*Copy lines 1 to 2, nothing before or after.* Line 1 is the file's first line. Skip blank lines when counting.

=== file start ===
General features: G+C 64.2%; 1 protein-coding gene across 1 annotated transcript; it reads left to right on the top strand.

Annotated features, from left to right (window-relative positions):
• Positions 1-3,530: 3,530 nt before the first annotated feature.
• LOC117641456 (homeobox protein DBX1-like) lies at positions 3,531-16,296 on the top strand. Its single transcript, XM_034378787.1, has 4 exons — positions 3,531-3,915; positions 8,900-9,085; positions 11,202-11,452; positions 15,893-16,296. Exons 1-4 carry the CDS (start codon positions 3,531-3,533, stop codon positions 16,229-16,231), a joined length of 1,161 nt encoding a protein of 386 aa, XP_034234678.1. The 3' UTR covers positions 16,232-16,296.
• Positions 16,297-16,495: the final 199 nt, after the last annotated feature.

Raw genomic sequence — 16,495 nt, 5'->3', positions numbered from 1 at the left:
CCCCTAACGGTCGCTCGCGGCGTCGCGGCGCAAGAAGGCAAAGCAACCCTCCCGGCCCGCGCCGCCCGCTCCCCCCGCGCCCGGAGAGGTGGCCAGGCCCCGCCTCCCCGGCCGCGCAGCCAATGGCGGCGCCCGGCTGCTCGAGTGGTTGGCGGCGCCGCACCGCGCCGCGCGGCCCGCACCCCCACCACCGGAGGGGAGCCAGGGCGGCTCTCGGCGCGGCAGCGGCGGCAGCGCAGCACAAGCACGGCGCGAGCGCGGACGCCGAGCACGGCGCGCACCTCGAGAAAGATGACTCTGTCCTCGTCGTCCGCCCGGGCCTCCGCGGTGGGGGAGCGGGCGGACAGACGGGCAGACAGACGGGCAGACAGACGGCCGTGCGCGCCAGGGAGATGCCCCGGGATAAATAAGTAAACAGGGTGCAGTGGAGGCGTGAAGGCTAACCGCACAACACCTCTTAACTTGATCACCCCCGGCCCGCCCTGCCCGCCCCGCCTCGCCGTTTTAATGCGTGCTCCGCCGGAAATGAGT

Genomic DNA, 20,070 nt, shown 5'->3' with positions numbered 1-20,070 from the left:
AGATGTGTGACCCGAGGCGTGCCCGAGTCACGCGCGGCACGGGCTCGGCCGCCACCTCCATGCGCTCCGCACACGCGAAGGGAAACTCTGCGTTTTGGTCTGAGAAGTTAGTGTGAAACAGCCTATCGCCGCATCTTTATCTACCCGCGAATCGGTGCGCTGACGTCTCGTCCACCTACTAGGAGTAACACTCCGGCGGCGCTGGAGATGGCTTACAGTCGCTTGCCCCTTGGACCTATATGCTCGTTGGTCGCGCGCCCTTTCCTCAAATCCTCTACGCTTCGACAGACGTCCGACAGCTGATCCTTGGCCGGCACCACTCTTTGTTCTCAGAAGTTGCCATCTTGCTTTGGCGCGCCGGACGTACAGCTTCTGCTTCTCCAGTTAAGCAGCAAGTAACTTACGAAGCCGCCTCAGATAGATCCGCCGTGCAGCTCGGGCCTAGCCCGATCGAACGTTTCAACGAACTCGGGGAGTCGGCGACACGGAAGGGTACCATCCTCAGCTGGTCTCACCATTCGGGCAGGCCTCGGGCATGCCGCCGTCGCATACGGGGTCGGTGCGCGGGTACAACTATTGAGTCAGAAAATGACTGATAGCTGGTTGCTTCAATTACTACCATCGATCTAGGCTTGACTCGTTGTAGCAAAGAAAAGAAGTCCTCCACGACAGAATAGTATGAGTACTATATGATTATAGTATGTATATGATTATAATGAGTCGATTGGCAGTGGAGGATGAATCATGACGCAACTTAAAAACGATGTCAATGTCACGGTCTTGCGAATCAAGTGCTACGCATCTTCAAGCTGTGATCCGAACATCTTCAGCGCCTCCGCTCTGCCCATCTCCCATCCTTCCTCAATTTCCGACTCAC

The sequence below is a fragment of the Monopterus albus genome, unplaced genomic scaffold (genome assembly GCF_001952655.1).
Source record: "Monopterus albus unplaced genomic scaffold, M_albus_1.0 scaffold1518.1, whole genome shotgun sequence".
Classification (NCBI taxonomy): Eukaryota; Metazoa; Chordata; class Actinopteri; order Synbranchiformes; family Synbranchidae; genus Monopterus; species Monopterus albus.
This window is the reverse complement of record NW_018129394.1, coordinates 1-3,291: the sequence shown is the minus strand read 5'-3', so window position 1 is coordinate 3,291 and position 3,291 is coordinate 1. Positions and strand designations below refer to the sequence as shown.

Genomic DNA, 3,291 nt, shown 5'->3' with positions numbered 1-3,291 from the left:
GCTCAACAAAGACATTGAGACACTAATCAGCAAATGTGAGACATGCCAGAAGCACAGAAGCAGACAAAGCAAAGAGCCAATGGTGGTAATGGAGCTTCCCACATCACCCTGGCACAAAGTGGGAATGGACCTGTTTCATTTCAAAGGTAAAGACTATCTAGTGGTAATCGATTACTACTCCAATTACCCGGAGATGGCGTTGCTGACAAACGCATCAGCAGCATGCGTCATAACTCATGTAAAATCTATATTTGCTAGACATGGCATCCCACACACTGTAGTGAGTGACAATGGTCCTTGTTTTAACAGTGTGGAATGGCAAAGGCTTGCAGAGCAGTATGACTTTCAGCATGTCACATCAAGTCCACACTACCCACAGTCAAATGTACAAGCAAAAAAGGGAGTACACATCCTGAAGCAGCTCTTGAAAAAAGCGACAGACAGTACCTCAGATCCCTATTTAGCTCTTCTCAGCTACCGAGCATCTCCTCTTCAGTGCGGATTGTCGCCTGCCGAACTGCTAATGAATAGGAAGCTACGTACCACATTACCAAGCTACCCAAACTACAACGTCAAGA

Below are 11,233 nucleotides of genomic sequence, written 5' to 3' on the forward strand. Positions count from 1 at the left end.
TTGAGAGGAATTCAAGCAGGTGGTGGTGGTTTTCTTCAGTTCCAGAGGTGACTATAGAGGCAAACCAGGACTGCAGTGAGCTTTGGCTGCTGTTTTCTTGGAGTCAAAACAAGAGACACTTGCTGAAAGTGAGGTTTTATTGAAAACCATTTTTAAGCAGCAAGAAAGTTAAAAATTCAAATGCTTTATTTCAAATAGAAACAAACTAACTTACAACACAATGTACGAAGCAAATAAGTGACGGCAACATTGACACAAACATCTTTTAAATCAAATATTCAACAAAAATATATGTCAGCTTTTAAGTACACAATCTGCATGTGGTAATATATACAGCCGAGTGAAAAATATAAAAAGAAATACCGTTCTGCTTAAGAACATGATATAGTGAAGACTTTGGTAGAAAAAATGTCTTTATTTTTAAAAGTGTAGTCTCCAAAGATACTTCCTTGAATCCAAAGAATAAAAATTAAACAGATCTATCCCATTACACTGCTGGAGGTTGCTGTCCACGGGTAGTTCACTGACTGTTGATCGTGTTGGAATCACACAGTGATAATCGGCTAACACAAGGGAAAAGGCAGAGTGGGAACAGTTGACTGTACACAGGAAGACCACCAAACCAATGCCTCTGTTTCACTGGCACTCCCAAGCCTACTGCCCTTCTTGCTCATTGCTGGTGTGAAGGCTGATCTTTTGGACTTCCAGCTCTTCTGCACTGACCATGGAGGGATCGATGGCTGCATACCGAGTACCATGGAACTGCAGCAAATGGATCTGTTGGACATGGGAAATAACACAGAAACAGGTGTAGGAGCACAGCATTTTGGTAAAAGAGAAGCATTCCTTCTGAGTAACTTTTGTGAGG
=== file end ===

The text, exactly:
General features: G+C 64.2%; 1 protein-coding gene across 1 annotated transcript; it reads left to right on the top strand.

Annotated features, from left to right (window-relative positions):